“Born in Galen,” I said, automatically because everyone thought I was from China. “Don’t be dumb.”

            “Born doesn’t matter. It’s where you’re meant to be that matters—fact, I’m going right now.” You rose up and leaned against the tree, not missing a beat of grandness. Sunlight turned your skin gold in patches. “There’s a place I know, y’see. It’s got big forests, and red moons, and piles of icing sugar, and no clocks or schools, and being young forever. I swear to God. It’s not too far, maybe a mile, and if you want I’ll let you come.” You spread your arms in a way intended to be magnanimous, although it looked more like you wanted reassurance. “But only if you really, really want.”

            I pictured Mama all alone at home.

            “You want—“

            “Nah, you gotta want.”

            “Just saying that’s a real lame tale,” I said in my hardest voice. “You sure?”

            “Yeah, ‘cause if you get cold I got a jacket.”

            “I don’t need your damn jacket, it’s a hundred and four damn degrees,” I snapped.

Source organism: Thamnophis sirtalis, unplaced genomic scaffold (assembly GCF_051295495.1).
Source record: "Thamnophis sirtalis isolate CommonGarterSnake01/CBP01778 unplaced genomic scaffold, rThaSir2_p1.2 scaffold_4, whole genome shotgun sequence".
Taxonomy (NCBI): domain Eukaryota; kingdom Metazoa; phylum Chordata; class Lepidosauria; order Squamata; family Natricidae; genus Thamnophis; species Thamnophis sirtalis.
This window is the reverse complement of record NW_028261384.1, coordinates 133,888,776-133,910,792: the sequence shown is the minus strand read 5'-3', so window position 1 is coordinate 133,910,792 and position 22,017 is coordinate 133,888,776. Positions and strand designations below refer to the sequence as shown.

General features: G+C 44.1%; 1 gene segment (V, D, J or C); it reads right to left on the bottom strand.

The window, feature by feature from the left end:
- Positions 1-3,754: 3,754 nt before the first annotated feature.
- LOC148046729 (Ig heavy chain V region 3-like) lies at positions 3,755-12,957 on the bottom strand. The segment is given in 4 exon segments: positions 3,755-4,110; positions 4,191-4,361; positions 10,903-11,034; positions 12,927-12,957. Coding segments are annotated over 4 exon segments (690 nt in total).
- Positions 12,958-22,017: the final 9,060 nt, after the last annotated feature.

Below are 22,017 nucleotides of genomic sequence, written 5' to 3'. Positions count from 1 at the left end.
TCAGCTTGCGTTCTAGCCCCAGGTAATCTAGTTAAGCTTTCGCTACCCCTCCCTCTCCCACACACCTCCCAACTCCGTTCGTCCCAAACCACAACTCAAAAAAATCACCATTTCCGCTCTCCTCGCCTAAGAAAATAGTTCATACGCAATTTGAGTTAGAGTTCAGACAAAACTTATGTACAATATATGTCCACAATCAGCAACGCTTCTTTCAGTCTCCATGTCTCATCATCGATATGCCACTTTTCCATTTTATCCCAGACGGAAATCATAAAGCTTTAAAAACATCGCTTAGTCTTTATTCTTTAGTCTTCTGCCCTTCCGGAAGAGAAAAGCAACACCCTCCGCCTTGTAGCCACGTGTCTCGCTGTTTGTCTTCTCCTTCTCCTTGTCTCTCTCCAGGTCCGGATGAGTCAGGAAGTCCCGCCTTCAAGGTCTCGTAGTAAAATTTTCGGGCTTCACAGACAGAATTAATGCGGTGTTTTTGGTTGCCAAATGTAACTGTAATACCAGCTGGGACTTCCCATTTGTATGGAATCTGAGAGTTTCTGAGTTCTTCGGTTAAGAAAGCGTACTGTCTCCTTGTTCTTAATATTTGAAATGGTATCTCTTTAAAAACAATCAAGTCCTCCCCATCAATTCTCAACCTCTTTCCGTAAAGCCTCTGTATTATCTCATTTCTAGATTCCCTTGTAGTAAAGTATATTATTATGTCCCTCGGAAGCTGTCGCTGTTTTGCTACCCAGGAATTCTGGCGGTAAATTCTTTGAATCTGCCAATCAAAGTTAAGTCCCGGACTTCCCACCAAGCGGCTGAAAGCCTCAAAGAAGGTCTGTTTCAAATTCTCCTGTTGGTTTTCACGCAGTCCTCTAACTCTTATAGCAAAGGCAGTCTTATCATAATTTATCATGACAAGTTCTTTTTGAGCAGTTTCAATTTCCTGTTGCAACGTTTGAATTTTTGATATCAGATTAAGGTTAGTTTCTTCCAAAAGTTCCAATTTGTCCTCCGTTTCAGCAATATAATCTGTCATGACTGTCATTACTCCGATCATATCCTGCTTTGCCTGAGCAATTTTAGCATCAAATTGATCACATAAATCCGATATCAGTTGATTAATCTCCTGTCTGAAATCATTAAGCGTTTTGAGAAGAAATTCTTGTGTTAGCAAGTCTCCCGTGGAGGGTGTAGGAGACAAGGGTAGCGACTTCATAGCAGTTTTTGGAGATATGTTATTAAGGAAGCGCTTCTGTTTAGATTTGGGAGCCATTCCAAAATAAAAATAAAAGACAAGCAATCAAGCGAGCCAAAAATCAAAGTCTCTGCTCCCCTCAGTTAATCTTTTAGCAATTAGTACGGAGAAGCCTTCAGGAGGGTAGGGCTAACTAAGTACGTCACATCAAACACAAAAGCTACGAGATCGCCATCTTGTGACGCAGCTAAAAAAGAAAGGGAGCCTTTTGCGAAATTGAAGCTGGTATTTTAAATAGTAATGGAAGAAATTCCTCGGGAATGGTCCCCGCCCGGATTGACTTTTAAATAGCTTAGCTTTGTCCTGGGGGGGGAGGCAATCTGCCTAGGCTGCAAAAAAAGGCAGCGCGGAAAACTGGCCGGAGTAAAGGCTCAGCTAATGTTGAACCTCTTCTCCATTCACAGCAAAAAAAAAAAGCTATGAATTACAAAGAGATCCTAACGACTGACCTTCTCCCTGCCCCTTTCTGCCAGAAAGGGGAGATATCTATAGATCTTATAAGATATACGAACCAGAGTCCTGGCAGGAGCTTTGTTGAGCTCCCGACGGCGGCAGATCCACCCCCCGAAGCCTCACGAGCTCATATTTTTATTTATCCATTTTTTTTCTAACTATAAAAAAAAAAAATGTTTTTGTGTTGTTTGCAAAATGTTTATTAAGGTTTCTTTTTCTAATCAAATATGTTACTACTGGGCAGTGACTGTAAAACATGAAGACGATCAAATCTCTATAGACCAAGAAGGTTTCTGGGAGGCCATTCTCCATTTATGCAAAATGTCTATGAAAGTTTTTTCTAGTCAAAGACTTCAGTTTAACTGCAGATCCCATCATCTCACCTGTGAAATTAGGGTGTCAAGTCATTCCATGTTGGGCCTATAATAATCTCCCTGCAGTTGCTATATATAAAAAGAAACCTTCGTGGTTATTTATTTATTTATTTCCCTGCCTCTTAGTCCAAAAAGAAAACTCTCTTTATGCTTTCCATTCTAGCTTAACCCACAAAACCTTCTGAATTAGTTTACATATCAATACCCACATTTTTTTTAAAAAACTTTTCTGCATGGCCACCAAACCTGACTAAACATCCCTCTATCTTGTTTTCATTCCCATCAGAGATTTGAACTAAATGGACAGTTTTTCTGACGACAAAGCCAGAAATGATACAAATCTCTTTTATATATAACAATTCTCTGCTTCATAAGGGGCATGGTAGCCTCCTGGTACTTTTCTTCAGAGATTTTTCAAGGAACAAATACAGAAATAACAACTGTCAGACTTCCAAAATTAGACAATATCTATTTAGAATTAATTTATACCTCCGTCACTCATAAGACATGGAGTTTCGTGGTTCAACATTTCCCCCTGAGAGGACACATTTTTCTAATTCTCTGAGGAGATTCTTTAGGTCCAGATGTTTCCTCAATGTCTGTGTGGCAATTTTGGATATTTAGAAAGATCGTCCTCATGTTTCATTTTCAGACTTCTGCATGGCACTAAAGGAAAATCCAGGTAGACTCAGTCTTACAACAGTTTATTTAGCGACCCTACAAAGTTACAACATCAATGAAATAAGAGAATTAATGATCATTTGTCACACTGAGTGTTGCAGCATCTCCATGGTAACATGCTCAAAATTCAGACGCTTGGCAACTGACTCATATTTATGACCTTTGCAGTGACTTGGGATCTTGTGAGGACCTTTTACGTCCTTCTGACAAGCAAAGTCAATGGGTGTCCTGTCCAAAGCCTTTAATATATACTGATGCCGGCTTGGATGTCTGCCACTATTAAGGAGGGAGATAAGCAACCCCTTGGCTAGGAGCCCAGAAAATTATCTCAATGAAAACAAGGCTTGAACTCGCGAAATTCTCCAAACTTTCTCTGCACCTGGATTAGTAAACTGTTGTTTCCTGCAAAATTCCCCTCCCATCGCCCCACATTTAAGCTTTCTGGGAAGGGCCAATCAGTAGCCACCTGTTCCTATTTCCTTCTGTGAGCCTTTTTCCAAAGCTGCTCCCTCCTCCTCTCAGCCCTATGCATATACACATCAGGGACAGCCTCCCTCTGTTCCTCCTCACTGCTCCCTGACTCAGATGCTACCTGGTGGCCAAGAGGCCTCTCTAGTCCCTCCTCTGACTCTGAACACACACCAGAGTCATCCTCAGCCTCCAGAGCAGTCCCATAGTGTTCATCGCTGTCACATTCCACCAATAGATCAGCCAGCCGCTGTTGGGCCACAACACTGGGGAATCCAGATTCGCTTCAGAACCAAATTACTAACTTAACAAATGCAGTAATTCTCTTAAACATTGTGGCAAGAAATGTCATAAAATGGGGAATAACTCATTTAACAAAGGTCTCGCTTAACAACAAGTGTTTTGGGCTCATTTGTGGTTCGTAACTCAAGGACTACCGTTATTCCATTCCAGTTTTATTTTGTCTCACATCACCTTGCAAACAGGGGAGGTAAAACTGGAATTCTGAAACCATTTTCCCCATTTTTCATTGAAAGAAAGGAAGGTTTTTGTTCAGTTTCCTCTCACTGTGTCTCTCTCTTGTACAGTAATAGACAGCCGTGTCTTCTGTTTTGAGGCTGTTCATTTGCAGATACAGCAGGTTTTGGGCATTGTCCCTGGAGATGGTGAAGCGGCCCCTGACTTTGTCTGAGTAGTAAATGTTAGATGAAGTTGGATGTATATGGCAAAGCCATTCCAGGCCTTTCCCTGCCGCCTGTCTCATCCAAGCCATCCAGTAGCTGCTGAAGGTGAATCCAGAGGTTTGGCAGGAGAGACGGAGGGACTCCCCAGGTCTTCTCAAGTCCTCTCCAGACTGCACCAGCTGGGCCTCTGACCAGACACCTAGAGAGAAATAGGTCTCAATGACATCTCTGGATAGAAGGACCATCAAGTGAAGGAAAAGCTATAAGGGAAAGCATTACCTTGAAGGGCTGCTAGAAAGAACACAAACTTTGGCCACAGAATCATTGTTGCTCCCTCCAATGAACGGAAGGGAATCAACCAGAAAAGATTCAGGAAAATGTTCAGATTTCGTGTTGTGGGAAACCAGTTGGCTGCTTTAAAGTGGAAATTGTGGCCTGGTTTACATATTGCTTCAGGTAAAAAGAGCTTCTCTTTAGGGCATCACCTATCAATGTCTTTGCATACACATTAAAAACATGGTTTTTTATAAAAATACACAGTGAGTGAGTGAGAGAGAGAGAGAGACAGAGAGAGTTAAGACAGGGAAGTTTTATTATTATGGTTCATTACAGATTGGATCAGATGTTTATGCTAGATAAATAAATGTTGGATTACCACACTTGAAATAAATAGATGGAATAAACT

Your smile dropped off. I turned around and walked away because Mama always told me boys like you were crazy. I didn’t stop walking until I reached the apartment, hid myself in Mama’s room of newspapers and chess manuals, and closed the door.

 

 

            IV.

 

            In the days following I tried to focus in school, I really did. Days three and four were fine. But when you are a nine-year-old girl, the memory of a lovely boy’s wrists and eyes and slow gap-toothed grin stirs up something more naive than its confining breast, no matter how much you try to squash it down. Mama didn’t help at all—when I mentioned you once she told me not to trust the boys in America, especially at my age, period. “I married your Baba when seventeen. See stupid choices young make?”

            She had a point. You’d chosen me out of all the girls in class for no good reason. I began to think I had missed a rare chance to escape my stuffy school forever—nobody here wanted to talk to me unless shouts of “hey, red” or “hey, yellow” counted. (I didn’t know they weren’t just lucky colors until later.)